Almost all Jewish holidays, especially the Passover Seder where all present drink four cups of wine, on Purim for the festive meal, and on the Shabbat require obligatory blessings over filled cups of kosher wine that are then drunk. (However, if no wine is present, the blessing over challah suffices). At Jewish marriages, circumcisions, and at Redemption of First-born ceremonies, the obligatory blessing of Borei Pri HaGafen ("Blessed are you O Lord, Who created the fruit of the vine") is almost always recited over kosher wine (or grape juice).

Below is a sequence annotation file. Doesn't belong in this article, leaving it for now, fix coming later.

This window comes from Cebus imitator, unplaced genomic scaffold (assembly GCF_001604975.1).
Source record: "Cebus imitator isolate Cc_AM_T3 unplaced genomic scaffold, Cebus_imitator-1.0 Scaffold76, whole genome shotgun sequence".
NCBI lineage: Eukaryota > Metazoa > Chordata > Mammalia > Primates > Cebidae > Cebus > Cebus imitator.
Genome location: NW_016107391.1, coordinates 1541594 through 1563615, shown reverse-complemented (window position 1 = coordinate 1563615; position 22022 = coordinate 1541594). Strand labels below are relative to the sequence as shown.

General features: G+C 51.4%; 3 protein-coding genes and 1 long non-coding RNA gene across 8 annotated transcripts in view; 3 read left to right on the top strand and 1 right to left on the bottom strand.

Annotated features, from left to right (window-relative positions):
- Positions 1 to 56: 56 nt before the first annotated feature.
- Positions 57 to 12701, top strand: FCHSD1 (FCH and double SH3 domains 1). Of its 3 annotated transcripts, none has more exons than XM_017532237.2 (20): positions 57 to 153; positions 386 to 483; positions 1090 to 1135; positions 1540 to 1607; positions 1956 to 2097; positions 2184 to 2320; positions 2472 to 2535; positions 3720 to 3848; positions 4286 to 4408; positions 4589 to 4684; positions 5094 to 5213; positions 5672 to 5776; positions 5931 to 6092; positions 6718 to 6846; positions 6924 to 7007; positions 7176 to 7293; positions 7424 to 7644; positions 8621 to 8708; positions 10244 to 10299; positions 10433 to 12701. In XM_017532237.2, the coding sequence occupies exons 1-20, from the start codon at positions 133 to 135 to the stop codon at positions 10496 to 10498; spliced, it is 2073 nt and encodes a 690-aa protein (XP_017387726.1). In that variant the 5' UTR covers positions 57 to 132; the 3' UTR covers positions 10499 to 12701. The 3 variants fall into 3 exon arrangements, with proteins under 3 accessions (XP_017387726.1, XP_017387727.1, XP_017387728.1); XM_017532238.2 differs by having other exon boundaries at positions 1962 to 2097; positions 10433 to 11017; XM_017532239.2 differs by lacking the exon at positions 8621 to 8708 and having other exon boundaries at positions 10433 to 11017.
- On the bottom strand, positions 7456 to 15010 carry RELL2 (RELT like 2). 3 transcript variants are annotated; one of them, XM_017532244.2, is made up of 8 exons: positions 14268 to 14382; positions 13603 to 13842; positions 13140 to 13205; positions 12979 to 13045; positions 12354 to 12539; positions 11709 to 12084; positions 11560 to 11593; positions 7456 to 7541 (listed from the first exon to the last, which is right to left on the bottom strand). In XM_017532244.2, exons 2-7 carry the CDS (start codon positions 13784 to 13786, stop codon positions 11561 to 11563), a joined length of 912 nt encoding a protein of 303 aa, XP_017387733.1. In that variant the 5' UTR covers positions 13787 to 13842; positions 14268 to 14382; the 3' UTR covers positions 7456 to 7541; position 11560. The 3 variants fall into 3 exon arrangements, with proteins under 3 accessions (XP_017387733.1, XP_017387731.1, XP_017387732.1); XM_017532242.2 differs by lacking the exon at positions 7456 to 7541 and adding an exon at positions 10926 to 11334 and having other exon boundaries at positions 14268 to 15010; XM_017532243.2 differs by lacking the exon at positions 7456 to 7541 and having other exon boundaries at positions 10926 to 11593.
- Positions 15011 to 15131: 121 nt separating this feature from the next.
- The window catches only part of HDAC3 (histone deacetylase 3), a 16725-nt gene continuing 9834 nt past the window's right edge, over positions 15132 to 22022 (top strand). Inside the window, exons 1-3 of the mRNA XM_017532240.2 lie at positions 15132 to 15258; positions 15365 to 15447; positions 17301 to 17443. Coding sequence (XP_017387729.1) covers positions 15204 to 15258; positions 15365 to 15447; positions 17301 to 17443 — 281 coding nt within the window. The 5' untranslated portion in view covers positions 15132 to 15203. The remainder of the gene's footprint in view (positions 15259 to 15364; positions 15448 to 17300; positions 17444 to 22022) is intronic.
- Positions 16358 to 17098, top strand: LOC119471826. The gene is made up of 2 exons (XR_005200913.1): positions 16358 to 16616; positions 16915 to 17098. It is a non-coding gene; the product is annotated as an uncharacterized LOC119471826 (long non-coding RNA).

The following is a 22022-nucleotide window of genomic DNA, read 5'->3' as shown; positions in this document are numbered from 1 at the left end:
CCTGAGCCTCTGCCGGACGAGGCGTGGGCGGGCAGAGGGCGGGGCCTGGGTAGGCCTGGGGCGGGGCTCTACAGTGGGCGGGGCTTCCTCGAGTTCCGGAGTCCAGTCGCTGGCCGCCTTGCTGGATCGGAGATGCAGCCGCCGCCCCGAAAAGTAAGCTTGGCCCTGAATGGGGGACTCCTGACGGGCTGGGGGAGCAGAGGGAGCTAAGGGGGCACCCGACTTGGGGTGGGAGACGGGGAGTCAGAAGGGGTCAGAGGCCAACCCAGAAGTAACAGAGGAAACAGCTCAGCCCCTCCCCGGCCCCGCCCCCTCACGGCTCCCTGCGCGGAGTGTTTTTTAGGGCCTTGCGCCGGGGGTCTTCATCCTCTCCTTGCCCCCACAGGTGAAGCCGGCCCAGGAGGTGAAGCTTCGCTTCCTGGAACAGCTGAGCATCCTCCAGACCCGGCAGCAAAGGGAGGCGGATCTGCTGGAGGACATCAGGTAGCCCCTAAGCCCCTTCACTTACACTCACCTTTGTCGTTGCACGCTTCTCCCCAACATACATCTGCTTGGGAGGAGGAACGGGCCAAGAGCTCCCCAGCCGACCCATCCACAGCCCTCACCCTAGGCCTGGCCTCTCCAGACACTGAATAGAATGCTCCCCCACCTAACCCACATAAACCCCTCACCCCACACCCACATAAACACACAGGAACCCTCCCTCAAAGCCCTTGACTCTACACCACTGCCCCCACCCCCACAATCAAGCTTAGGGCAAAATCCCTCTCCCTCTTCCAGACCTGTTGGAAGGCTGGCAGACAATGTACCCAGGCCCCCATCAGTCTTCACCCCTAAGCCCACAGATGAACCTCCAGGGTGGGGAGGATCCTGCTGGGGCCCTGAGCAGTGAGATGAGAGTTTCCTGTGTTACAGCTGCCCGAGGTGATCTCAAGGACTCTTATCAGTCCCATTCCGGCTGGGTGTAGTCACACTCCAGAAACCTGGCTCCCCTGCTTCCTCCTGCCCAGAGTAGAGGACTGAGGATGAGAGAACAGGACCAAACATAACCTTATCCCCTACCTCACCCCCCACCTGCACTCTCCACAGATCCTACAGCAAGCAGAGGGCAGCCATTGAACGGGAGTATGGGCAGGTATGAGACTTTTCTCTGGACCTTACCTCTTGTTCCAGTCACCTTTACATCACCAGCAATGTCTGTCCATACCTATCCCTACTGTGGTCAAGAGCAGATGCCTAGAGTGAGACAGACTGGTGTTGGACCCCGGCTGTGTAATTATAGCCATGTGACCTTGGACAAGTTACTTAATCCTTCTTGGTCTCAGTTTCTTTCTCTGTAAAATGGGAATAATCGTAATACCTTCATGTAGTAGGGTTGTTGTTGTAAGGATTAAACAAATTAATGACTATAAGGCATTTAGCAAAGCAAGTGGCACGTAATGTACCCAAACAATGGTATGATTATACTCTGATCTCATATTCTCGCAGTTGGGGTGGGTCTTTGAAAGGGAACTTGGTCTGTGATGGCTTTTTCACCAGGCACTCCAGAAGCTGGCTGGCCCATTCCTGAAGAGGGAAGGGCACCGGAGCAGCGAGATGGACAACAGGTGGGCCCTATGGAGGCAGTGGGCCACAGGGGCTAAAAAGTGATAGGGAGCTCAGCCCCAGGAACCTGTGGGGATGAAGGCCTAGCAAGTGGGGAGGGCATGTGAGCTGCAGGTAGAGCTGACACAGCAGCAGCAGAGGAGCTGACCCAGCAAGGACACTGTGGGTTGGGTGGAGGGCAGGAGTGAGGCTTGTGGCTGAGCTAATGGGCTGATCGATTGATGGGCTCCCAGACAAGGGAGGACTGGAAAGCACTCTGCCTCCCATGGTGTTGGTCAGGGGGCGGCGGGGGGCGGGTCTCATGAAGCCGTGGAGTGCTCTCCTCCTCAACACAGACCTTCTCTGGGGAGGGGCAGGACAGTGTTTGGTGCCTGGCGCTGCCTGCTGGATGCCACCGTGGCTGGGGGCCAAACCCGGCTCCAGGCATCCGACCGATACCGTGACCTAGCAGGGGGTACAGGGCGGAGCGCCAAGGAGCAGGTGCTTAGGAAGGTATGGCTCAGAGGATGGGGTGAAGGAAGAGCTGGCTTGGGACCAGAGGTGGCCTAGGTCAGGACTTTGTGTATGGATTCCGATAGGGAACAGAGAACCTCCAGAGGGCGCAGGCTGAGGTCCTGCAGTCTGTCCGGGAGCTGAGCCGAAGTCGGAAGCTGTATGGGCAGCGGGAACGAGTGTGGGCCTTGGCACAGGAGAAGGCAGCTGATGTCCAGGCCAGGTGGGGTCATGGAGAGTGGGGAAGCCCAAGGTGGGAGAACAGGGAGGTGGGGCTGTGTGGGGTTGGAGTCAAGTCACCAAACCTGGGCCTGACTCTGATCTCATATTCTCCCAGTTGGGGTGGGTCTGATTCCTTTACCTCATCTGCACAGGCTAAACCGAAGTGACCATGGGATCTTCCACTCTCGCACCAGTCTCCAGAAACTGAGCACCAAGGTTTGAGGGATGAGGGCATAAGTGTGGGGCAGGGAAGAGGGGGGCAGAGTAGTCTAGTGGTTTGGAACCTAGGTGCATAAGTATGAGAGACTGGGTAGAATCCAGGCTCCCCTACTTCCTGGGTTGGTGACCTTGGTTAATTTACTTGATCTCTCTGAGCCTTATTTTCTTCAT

Also see: On-line Kosher Wine StoreAccording to the teachings of the Midrash, the "forbidden fruit" that Eve ate and which she gave to Adam was the grape from which wine is derived, though many would contest this and say that it was in fact a fig. The capacity of wine to cause drunkenness with its consequent loosening of "inhibitions" is described by the ancient rabbis in Hebrew as nichnas yayin, yatza sod ("wine enters, [and one's personal] secret[s] exit"), similar to the Latin "in vino veritas". Another similarly evocative expression relating to wine is: Ein Simcha Ela BeBasar Veyayin—"There is no joy except through [eating] meat and [drinking] wine".)